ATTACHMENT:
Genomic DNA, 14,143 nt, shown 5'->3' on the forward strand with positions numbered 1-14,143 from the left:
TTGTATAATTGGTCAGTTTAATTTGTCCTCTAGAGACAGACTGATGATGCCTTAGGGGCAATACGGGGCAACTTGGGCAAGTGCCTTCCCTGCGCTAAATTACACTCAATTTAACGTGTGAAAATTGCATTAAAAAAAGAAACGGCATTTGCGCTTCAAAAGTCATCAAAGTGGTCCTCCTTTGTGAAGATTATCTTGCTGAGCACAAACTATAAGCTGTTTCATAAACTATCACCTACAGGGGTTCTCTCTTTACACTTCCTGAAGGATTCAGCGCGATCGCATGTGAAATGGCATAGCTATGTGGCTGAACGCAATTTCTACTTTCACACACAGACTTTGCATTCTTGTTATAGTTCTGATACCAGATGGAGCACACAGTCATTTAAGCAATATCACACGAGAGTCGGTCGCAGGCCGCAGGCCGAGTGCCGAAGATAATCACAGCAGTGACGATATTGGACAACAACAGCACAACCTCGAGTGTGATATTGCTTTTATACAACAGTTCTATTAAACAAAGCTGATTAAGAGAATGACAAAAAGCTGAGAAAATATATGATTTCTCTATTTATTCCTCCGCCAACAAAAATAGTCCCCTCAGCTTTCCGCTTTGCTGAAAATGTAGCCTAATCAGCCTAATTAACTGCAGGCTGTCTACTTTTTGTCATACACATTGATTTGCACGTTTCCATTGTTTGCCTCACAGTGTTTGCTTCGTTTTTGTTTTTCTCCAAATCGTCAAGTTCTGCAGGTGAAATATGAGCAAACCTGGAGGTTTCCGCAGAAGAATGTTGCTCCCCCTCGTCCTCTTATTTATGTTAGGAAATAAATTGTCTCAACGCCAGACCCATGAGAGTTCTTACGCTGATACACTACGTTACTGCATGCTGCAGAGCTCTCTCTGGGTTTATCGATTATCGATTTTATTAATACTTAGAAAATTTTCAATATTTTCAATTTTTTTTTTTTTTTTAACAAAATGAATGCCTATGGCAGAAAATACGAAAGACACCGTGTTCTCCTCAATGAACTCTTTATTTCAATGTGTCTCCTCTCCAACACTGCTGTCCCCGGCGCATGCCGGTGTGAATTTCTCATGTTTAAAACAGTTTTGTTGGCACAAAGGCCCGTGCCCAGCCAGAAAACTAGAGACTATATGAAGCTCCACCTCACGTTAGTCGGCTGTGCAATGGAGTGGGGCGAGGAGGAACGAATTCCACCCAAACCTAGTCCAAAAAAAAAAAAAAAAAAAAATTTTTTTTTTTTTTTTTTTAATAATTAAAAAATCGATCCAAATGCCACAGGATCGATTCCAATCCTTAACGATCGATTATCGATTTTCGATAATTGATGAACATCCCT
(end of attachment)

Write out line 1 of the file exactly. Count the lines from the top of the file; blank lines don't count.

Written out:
Genomic DNA, 14,143 nt, shown 5'->3' on the forward strand with positions numbered 1-14,143 from the left: